Florida Water Reuse Week highlights benefits of using reclaimed water

May 14, 2020

Purple pipes and sprinkler head
Purple on pipes and sprinkler heads indicates reclaimed water is in use.

You have probably seen purple pipes around your neighborhood or community, but do you know the important role the distinctively colored pipes play in helping to extend Florida’s water supplies? The purple pipes mean reclaimed water is in use, protecting our precious resources by reusing water for suitable purposes such as outdoor irrigation.

During our meeting this week, the St. Johns River Water Management District Governing Board voted to recognize May 17–22 as Florida Water Reuse Week. We are joining many others around the state in this annual observance meant to celebrate and encourage the use of reclaimed water whenever and wherever possible.

Florida is a national leader in using reclaimed water. Reclaimed water — wastewater that has been highly treated to remove harmful organisms and substances so it can safely be reused for beneficial purposes — has been used in Florida since 1966. The use of reclaimed water continues to increase for irrigating residential lots, golf courses and other green spaces, and for groundwater recharge, environmental enhancement and industrial purposes. In addition to serving as an alternative water source, using reclaimed water provides an environmentally responsible alternative to disposal of wastewater.

Currently, there are 140 reuse systems in our 18-county District that use more than 218 million gallons per day of reclaimed water. We continue to actively promote effective use of reclaimed water through the District’s cost-share program, providing financial assistance to entities developing alternative water supplies. These include:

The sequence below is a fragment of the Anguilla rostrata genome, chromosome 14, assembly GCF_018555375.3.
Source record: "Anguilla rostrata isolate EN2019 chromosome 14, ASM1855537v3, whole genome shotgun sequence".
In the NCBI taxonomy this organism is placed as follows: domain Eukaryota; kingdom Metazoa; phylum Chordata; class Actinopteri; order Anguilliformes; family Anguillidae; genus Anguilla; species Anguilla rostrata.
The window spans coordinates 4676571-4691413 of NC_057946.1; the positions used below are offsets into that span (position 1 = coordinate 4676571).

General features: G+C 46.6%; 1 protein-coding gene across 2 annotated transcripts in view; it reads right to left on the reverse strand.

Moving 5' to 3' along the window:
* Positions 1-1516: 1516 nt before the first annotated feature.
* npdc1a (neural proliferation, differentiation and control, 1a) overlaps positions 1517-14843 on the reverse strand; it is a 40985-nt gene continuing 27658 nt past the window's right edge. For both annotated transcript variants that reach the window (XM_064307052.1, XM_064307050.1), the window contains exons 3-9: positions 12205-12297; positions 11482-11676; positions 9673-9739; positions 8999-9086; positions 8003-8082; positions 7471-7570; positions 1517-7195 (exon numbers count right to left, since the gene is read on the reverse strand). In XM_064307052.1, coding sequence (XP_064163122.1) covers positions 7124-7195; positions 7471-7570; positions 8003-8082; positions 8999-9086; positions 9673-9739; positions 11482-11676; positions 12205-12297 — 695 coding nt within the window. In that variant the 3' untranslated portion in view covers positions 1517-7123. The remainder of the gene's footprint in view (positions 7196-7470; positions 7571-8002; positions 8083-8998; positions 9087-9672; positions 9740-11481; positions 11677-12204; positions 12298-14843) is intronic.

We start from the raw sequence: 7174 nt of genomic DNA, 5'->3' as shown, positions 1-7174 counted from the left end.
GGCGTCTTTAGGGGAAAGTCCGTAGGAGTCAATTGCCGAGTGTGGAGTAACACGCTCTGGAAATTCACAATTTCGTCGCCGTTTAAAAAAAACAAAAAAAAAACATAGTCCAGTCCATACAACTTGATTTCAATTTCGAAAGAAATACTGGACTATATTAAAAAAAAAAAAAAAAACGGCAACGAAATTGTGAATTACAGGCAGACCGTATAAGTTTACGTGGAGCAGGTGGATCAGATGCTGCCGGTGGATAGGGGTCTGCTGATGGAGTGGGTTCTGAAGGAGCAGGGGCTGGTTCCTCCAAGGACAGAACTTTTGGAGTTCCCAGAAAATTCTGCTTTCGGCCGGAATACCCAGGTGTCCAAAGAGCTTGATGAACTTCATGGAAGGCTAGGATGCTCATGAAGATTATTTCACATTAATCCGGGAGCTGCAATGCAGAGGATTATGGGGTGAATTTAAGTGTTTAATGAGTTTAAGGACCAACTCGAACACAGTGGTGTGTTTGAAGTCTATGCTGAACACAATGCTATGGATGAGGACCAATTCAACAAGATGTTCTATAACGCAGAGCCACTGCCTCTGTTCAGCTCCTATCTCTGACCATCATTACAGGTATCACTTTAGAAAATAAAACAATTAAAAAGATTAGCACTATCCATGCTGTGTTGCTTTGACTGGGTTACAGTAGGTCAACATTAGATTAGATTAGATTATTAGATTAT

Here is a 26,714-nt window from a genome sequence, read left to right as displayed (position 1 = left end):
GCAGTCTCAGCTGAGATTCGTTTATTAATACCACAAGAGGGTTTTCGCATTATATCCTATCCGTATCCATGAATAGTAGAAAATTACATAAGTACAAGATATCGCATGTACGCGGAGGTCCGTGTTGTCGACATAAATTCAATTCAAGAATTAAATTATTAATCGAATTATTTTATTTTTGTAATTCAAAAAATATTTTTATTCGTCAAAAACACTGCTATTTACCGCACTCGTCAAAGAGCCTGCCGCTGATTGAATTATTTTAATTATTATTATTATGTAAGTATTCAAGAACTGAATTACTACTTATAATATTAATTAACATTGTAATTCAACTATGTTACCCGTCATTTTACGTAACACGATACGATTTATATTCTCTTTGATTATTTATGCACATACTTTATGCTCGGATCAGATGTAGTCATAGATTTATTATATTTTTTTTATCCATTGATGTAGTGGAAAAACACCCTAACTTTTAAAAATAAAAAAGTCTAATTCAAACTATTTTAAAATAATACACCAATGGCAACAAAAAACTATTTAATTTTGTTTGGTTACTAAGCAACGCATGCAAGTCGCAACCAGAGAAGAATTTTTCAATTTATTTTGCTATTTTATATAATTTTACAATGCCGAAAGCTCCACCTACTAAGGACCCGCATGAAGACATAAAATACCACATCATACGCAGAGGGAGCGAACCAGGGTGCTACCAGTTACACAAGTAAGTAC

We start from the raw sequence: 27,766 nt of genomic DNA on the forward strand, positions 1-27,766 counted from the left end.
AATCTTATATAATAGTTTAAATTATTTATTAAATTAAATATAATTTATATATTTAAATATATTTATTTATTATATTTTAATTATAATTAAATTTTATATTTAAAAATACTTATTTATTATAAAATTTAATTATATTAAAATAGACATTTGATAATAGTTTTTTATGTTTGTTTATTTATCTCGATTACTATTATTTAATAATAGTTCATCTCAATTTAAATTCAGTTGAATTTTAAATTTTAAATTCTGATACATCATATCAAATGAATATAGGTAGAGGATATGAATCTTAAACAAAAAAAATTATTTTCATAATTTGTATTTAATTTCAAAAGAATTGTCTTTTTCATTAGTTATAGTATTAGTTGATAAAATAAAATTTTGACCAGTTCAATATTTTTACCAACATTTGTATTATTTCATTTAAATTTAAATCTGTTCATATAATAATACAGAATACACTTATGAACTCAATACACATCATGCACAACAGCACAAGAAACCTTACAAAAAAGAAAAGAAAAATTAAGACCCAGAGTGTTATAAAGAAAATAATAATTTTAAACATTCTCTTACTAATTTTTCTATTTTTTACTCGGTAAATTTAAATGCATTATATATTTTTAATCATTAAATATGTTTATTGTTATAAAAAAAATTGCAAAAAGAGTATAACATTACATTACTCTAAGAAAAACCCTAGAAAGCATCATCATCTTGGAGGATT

• Water reuse
  • Pilot programs to explore innovative treatment technologies
  • Innovative uses and applications of reclaimed water

Since 2014, we have provided more than $66 million in funding for reuse projects, which today are responsible for more than half of the reclaimed water made available daily within our District. We remain committed to our cost-share funding program. In April, our Governing Board approved the ranking of 34 projects for cost-share funding consideration subject to budget adoption, including 11 to provide reclaimed water in Clay, Duval, Marion and St. Johns counties.

Thanks to our many local government partners, utilities and others who are investigating and implementing projects to expand the use of reclaimed water. Next time you come across some of these purple pipes, join me in seeing them as a sign of our progress in protecting our precious water supplies.

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